[Hands-On] The Doxa Army Returns

Some 50 years after the launch of the original, Doxa, along with retailer Watches of Switzerland, is bringing back one of their most distinctive designs in a re-issue of the aptly named Army. Originally built for members of the Swiss Army’s Combat Diver crew, the Army represents a more clandestine take on the usually colorful Sub 300, with a matte black case, sand colored dial, and black rubber strap. The re-issue looks to capture the personality of the original, meaning you can experience this bit of history in full effect without the years of combat diver training required of the original Swiss Army unit who were first issued this watch in 1969.

You’ll recall that we recently got our hands on a rare example of the original Doxa Army to compare to an homage of the watch, the Synchron Military. Zach Weiss reviewed the Synchron through the lens of the original in this Owner’s Review. While Synchron managed to capture the finer details of the watch to a satisfying degree, that “Doxa” label on the dial represents a robust history that roots the new model to its heritage. The fully ceramic case and COSC certified movement, bring this one fully into the modern realm, however.


The Doxa Army is instantly recognizable thanks to the sandy brown dial with black and orange accents, as well as the unusual manner in which it utilizes positive and negative spaces at the intersection of the inner dial and chapter ring. The lumed hour markers reside within a thick black ring at the edge of the dial, while the black surface area they’ve taken up gets shifted over to the central area of the dial. This dynamic creates a lot of contrast for the short, block of an hour hand, complete with bright orange coating, to track against. A long orange minute hand pushes right up against the minute hashes of the dial.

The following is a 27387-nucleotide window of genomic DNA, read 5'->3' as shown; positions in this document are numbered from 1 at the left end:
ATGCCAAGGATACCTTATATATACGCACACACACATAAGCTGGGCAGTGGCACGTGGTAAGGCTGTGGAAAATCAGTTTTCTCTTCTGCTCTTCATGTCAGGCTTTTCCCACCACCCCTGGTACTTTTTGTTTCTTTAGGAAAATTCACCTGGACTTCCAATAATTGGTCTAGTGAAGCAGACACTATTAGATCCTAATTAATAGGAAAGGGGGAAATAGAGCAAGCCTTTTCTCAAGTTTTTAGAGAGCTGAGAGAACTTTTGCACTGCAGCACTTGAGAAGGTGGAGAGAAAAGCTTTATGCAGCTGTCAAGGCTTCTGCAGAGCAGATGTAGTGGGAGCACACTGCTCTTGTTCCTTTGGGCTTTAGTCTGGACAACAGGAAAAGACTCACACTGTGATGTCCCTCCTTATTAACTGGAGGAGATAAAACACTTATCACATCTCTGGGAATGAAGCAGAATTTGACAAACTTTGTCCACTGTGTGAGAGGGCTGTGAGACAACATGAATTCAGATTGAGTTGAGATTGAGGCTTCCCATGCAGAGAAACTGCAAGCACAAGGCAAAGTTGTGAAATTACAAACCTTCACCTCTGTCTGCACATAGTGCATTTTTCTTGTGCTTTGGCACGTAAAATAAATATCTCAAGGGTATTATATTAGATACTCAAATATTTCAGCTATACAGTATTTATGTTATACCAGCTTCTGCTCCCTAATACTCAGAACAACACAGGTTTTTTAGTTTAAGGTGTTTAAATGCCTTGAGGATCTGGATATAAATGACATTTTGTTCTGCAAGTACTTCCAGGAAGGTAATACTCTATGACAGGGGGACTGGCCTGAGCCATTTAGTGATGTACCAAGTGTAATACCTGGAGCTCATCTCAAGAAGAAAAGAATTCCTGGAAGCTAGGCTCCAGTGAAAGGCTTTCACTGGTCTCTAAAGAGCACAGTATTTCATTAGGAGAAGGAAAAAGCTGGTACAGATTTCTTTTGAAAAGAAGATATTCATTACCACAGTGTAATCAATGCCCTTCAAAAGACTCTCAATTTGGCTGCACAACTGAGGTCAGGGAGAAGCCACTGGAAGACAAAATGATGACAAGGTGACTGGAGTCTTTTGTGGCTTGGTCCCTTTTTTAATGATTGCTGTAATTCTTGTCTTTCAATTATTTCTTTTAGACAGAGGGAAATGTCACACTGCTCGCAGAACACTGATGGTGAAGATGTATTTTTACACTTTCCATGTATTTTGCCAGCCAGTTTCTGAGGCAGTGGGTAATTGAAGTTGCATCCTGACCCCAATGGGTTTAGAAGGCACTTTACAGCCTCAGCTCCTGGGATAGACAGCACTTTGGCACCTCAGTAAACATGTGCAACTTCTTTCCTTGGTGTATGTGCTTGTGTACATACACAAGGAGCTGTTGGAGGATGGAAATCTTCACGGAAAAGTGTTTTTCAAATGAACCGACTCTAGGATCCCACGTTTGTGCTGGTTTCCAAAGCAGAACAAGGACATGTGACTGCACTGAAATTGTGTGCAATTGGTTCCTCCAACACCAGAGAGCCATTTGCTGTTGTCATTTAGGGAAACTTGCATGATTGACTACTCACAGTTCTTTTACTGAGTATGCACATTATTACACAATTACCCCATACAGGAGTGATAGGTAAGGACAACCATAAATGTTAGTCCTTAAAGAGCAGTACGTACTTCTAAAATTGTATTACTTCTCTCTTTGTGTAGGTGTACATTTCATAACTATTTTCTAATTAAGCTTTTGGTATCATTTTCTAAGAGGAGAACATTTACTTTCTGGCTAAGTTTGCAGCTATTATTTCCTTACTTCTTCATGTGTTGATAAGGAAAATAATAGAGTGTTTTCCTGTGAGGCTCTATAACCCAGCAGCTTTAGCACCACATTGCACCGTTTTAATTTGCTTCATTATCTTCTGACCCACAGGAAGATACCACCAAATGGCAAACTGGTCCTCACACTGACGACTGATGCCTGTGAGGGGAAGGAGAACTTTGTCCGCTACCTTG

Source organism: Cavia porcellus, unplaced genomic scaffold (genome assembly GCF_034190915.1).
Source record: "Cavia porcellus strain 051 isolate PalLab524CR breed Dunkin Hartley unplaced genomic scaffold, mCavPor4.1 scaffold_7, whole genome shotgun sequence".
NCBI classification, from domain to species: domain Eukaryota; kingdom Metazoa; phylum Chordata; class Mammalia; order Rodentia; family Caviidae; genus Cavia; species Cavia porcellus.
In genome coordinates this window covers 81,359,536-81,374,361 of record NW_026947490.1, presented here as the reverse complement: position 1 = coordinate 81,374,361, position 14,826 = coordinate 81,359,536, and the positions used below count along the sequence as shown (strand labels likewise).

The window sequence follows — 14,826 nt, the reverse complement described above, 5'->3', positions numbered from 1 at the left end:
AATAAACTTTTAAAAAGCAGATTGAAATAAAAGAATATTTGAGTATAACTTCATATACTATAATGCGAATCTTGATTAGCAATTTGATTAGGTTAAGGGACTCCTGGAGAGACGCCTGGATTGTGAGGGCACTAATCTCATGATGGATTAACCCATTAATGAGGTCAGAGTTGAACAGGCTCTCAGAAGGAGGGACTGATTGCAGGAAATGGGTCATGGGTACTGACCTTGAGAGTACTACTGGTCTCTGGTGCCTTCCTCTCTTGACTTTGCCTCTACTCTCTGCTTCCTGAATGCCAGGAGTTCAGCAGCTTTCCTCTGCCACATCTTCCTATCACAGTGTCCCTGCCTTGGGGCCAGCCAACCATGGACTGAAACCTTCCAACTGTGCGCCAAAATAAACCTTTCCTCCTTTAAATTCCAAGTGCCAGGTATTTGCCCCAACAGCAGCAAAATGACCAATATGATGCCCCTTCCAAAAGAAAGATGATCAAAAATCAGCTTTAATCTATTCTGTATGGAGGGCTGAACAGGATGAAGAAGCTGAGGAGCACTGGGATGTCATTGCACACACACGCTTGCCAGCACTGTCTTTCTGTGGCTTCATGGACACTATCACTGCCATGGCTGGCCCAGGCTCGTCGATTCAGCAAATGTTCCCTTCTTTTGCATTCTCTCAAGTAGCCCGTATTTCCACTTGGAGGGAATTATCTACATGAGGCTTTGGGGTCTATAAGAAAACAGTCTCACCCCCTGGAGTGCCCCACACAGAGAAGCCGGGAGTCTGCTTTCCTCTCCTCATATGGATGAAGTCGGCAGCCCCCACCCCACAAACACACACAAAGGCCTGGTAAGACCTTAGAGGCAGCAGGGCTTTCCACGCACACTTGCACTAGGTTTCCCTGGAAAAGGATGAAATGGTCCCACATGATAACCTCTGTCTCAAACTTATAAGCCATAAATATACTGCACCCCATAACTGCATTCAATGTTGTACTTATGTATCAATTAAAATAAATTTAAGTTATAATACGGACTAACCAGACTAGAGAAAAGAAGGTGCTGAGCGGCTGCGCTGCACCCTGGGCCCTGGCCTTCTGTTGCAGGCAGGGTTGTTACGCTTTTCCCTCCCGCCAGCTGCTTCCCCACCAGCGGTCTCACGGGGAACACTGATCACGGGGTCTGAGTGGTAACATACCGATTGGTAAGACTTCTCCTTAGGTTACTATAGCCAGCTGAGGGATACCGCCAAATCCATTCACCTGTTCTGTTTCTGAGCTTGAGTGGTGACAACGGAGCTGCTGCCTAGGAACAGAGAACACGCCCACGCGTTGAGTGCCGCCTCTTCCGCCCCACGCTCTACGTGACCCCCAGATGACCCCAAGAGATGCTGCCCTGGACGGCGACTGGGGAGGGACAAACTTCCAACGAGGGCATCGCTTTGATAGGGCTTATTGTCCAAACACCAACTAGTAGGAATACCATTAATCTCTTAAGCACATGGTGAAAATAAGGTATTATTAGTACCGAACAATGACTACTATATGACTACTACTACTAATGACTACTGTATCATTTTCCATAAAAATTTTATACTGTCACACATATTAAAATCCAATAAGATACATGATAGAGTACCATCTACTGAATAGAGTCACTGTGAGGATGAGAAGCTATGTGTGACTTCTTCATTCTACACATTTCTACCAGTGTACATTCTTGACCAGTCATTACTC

An original Doxa Army

The ceramic bezel insert is fully indexed in the same manner the original was, meaning a trio of hashes appear within each five minute segment. The original used an acrylic insert, and the Synchron used a sapphire inlay to get a similar effect. The ceramic will sacrifice a bit of that depth in appearance, but is obviously much more in line with modern watchmaking trends (though I’ll point out that Christopher Ward is also using a sapphire bezel insert in their new Aquataine collection, so maybe that’s a material worth keeping an eye on).

Doxa is using a COSC certified Sellita SW200 inside the Army, where the Synchron employed an elabore grade ETA 2824-2, however the thickness is a big differentiator here, with the Doxa clocking in at 11.9mm compared to the 14.7mm of the Military. Most of the thickness looks to be taken from the midcase, and it’s noticeable in hand and on wrist. The case is black ceramic with a titanium caseback, and measures 42.5mm in diameter and 44.5mm from lug to lug. Overall it wears incredibly well, and though it’s thinner I wouldn’t venture to call this one under-the-radar by any stretch.

Given the purpose of the watch, you might find that rather ironic, however the reality of the situation is even stranger. As it turns out, the actual Doxa watches that were issued to Swiss Combat Divers were Sub 300T models with orange dials, the very same as were available to the general public. The Army edition honored here was worn by other service members, however the divers preferred the orange dials and those watches (complete with signed casebacks) saw the most action. 

Given the limited production of the Doxa Army I suspect they will be difficult to come by, though now nearly as difficult as the original. At the time of writing, there still appears to be inventory via Watches of Switzerland. The Army is priced at $4,500, and ships with a colorful camo case and fabric strap, along with the black rubber unit fitted to the watch. Learn more about the new Army from Doxa, and more about the original from Analog/Shift.

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Blake is a Wisconsin native who’s spent his professional life covering the people, products, and brands that make the watch world a little more interesting. Blake enjoys the practical elements that watches bring to everyday life, from modern Seiko to vintage Rolex. He is an avid writer and photographer with a penchant for cars, non-fiction literature, and home-built mechanical keyboards.